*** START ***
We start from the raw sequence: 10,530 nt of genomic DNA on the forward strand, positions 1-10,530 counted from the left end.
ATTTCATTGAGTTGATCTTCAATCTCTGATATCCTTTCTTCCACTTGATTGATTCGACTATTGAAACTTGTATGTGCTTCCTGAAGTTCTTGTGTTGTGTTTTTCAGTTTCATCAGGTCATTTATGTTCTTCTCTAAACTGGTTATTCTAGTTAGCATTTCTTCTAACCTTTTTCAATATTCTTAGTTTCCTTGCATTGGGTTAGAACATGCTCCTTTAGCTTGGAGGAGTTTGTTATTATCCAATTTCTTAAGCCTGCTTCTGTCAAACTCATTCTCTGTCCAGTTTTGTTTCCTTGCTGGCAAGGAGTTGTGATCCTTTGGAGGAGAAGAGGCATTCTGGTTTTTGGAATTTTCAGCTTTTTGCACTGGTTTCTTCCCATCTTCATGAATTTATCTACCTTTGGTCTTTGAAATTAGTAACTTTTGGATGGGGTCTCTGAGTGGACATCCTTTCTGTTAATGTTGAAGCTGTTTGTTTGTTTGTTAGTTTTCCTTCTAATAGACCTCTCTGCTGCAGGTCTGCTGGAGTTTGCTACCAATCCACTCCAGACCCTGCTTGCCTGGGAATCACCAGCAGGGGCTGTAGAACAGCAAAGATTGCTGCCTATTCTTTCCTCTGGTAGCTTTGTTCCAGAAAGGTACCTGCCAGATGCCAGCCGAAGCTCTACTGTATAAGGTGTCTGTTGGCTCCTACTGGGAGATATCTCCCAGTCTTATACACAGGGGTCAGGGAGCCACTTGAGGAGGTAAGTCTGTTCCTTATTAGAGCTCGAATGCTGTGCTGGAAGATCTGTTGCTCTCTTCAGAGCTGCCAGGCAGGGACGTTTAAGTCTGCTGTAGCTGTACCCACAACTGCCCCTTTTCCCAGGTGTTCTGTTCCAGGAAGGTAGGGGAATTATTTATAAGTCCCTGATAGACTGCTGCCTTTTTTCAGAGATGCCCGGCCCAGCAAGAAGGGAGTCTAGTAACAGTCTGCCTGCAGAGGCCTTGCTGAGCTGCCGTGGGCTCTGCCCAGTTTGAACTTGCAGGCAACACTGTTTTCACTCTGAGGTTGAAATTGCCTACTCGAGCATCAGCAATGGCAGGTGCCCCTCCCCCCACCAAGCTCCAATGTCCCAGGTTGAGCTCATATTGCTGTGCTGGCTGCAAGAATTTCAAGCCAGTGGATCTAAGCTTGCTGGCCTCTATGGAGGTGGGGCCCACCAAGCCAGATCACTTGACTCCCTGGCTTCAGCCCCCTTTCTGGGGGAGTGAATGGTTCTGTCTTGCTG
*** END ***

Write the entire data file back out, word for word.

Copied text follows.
We start from the raw sequence: 10,530 nt of genomic DNA on the forward strand, positions 1-10,530 counted from the left end.
ATTTCATTGAGTTGATCTTCAATCTCTGATATCCTTTCTTCCACTTGATTGATTCGACTATTGAAACTTGTATGTGCTTCCTGAAGTTCTTGTGTTGTGTTTTTCAGTTTCATCAGGTCATTTATGTTCTTCTCTAAACTGGTTATTCTAGTTAGCATTTCTTCTAACCTTTTTCAATATTCTTAGTTTCCTTGCATTGGGTTAGAACATGCTCCTTTAGCTTGGAGGAGTTTGTTATTATCCAATTTCTTAAGCCTGCTTCTGTCAAACTCATTCTCTGTCCAGTTTTGTTTCCTTGCTGGCAAGGAGTTGTGATCCTTTGGAGGAGAAGAGGCATTCTGGTTTTTGGAATTTTCAGCTTTTTGCACTGGTTTCTTCCCATCTTCATGAATTTATCTACCTTTGGTCTTTGAAATTAGTAACTTTTGGATGGGGTCTCTGAGTGGACATCCTTTCTGTTAATGTTGAAGCTGTTTGTTTGTTTGTTAGTTTTCCTTCTAATAGACCTCTCTGCTGCAGGTCTGCTGGAGTTTGCTACCAATCCACTCCAGACCCTGCTTGCCTGGGAATCACCAGCAGGGGCTGTAGAACAGCAAAGATTGCTGCCTATTCTTTCCTCTGGTAGCTTTGTTCCAGAAAGGTACCTGCCAGATGCCAGCCGAAGCTCTACTGTATAAGGTGTCTGTTGGCTCCTACTGGGAGATATCTCCCAGTCTTATACACAGGGGTCAGGGAGCCACTTGAGGAGGTAAGTCTGTTCCTTATTAGAGCTCGAATGCTGTGCTGGAAGATCTGTTGCTCTCTTCAGAGCTGCCAGGCAGGGACGTTTAAGTCTGCTGTAGCTGTACCCACAACTGCCCCTTTTCCCAGGTGTTCTGTTCCAGGAAGGTAGGGGAATTATTTATAAGTCCCTGATAGACTGCTGCCTTTTTTCAGAGATGCCCGGCCCAGCAAGAAGGGAGTCTAGTAACAGTCTGCCTGCAGAGGCCTTGCTGAGCTGCCGTGGGCTCTGCCCAGTTTGAACTTGCAGGCAACACTGTTTTCACTCTGAGGTTGAAATTGCCTACTCGAGCATCAGCAATGGCAGGTGCCCCTCCCCCCACCAAGCTCCAATGTCCCAGGTTGAGCTCATATTGCTGTGCTGGCTGCAAGAATTTCAAGCCAGTGGATCTAAGCTTGCTGGCCTCTATGGAGGTGGGGCCCACCAAGCCAGATCACTTGACTCCCTGGCTTCAGCCCCCTTTCTGGGGGAGTGAATGGTTCTGTCTTGCTG